Public Knowledge Twaddles Re. NAFTA Negotiations

Back in May, I reported that Cory Doctorow, “writing” for Boing Boing, literally invented a legislative process out of whole cloth in order to portray the CLASSICS Act as an 11th-hour bill written by Senator Orin Hatch. (Not even close.) But not wanting to be outdone in the dissemination of drivel, the group Public Knowledge bested Doctorow yesterday with a post headlined Public Knowledge Responds to President Trump’s Outrageous Copyright Giveaway, in which they claim that the tentatively renegotiated NAFTA with Mexico would add another five years to the U.S. copyright term, resulting in life of the author plus 75 years.

Most egregiously, PK cites itself as a source (i.e. its own Global Policy director Gus Rossi) to sate, “The inclusion of a copyright term extension in the trade agreement announced today is a staggeringly brazen attempt by the entertainment industries to launder unpopular policies through international agreements.”

That is a brazenly false statement. Not only is there no evidence to support the claim that the “entertainment industries” are pulling strings in this NAFTA reneg; if indeed they were, they’re doing a lousy job of obtaining a copyright term extension because the USTR has not agreed to anything of the kind. Near as anyone can tell, this Public Knowledge outburst, claiming that NAFTA 2.0 would add five years to the copyright term is the following hobbledehoy sentence from a USTR press release:

• Extend the minimum copyright term to 75 years for works like song performances and ensure that works such as digital music, movies, and books can be protected through current technologies such as technological protection measures and rights management information. 

Albeit a woefully vague statement, it does not say anything about “life of the author,” can best be interpreted to imply a flat term of 75 years for sound recordings, and would, therefore, not be an extension of anything in U.S. law. In fact, 75 years would comport to Mexico’s term for sound recordings (and other works), which is 20 years shorter than the U.S. term for works without authors (e.g. works made for hire).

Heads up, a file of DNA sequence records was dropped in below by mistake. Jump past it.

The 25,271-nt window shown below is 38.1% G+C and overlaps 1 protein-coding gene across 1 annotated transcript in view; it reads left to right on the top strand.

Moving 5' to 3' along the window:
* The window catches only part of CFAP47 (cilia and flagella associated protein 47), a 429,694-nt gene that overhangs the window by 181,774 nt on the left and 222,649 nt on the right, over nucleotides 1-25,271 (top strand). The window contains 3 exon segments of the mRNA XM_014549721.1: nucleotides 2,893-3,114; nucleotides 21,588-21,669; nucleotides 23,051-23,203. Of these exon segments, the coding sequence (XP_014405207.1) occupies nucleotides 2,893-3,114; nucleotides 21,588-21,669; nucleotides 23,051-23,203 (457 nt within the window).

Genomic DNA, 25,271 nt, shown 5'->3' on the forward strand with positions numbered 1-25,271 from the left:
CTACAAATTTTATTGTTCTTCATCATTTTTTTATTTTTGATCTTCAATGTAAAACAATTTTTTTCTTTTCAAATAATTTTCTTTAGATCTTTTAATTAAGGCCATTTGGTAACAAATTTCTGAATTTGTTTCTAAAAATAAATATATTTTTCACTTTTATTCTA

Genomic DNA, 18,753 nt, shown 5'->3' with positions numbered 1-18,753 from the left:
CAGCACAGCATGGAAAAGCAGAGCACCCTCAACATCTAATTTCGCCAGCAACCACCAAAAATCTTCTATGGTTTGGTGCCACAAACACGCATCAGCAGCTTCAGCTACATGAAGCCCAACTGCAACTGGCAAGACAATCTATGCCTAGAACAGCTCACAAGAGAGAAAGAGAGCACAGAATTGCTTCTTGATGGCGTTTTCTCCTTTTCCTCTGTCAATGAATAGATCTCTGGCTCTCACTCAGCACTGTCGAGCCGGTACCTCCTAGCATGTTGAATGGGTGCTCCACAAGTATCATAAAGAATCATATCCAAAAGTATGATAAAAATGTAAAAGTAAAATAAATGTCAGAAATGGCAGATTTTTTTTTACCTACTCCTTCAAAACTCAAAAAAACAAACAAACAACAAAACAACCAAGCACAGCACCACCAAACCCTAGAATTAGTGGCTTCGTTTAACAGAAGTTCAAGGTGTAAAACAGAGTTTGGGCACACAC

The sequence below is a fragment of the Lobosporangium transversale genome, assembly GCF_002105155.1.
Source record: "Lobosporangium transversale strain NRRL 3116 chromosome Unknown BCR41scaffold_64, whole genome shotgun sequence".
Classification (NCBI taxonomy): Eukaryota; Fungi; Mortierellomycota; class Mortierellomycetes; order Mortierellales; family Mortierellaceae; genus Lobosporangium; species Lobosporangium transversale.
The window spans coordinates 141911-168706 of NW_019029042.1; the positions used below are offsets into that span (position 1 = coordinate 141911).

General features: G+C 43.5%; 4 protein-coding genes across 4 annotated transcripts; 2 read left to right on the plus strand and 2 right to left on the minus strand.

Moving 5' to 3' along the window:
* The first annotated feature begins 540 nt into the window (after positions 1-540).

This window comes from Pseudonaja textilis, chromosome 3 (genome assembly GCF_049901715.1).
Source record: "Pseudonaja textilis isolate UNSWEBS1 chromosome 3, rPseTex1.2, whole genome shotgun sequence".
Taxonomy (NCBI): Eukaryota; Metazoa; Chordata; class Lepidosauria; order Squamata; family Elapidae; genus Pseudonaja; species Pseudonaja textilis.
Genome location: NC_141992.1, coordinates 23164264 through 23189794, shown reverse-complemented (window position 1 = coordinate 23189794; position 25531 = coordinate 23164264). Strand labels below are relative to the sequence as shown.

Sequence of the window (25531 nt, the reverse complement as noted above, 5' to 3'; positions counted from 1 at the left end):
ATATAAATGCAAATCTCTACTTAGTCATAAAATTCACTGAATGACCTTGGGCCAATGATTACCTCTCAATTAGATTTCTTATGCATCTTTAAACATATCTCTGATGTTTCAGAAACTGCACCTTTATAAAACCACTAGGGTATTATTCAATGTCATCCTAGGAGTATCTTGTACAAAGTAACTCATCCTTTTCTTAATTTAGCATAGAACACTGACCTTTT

With regard to Rossi’s allegation of “laundering policies” through Fair Trade Agreements (FTAs), this is a false representation of the actual procedure. The USTR does not have the authority to “sneak” a revision of any U.S. statute by means of an FTA. Ratifying trade agreements requires a legislative process in order to ensure that their provisions either conform to existing law or that existing law may be appropriately amended through debate and public disclosure. In other words, Public Knowledge has plenty of time to get its facts straight before spinning tales, let alone noisy ones that seek to leverage Trump criticism as a means to vilify copyright law.

An organization cannot call itself a public-service while lying to the public—perhaps least of all when the word “knowledge” is part of that organization’s name. We are already swimming in a sea of bad information, barfed up in glib, thoughtless tweets—I propose to call this twaddling from now on—and it is no less destructive to the Republic when so-called progressive organizations dissemble than when any other party does it. Public Knowledge’s track record in this regard leaves much to be desired.

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